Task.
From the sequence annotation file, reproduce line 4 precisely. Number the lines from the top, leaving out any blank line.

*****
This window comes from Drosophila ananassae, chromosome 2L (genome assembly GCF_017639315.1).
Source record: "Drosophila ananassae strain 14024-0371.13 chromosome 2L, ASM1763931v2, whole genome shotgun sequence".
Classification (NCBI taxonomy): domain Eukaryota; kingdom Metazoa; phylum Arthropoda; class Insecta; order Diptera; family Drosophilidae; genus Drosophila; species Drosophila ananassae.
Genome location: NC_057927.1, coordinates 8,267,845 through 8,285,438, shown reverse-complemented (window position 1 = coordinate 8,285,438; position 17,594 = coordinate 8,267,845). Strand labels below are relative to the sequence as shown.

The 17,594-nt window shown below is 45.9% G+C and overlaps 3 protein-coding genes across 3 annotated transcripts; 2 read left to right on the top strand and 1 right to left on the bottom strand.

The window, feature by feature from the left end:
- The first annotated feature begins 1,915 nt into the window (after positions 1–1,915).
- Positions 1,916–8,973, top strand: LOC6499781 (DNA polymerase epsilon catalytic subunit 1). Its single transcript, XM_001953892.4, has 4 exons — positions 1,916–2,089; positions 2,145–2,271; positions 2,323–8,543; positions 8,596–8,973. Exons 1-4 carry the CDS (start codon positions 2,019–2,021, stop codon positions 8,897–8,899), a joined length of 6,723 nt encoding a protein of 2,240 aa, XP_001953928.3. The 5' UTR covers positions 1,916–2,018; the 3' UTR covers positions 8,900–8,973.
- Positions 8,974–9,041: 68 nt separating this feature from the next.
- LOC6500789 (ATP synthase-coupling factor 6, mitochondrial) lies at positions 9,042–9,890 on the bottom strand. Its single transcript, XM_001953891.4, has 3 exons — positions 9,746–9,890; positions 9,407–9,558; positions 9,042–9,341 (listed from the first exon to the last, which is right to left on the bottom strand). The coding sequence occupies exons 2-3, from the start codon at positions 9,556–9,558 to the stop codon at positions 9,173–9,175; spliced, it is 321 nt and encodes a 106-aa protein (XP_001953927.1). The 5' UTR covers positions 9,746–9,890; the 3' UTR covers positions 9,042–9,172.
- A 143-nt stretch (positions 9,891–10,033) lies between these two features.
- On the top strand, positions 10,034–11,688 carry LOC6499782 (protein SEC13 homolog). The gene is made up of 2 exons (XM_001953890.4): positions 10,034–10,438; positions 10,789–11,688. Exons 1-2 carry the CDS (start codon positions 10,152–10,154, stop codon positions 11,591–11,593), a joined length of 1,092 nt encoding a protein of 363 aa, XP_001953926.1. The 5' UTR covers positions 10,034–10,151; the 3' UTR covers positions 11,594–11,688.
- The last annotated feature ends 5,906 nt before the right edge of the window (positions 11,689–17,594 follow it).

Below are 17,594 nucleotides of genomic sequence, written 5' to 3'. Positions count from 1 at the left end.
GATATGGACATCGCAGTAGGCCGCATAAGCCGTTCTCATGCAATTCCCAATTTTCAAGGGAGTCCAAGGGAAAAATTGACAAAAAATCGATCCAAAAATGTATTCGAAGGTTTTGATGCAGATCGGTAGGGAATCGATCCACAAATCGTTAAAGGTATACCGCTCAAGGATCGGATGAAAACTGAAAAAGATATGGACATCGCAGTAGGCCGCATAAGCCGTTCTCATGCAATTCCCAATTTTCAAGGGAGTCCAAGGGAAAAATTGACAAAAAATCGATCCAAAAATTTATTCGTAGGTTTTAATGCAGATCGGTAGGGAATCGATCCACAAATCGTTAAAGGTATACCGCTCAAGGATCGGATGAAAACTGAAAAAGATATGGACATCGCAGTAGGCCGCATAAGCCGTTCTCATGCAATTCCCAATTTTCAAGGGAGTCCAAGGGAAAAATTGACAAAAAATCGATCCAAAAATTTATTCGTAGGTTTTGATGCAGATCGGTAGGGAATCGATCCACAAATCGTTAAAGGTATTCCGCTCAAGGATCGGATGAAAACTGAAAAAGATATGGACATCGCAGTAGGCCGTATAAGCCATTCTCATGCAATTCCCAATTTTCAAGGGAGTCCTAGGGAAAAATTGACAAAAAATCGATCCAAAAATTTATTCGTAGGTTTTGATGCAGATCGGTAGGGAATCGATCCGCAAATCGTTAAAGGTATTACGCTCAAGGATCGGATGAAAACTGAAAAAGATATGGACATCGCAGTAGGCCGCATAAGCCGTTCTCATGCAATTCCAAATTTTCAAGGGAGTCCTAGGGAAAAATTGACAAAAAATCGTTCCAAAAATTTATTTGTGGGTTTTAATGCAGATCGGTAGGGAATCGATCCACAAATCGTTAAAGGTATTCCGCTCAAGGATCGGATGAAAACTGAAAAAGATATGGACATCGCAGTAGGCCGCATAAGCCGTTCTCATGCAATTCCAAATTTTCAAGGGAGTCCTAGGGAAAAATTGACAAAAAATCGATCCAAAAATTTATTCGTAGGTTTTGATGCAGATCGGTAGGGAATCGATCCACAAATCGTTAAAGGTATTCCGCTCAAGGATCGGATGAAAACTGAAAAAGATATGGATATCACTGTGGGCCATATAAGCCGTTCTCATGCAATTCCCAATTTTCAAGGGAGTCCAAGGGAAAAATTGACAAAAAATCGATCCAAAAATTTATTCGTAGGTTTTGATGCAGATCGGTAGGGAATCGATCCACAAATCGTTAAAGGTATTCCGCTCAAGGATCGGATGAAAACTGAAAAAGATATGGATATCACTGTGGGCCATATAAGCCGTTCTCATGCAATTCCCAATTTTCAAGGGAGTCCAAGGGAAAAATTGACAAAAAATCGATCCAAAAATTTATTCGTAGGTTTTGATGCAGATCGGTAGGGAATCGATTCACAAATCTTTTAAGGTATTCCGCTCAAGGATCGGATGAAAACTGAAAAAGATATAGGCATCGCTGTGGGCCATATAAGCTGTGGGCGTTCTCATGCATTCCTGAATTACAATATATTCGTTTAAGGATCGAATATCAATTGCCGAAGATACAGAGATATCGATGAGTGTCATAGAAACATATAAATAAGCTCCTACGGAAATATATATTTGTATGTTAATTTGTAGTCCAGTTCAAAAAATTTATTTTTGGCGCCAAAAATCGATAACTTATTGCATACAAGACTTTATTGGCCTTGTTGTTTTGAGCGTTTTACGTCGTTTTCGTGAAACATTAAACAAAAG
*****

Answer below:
Genome location: NC_057927.1, coordinates 8,267,845 through 8,285,438, shown reverse-complemented (window position 1 = coordinate 8,285,438; position 17,594 = coordinate 8,267,845). Strand labels below are relative to the sequence as shown.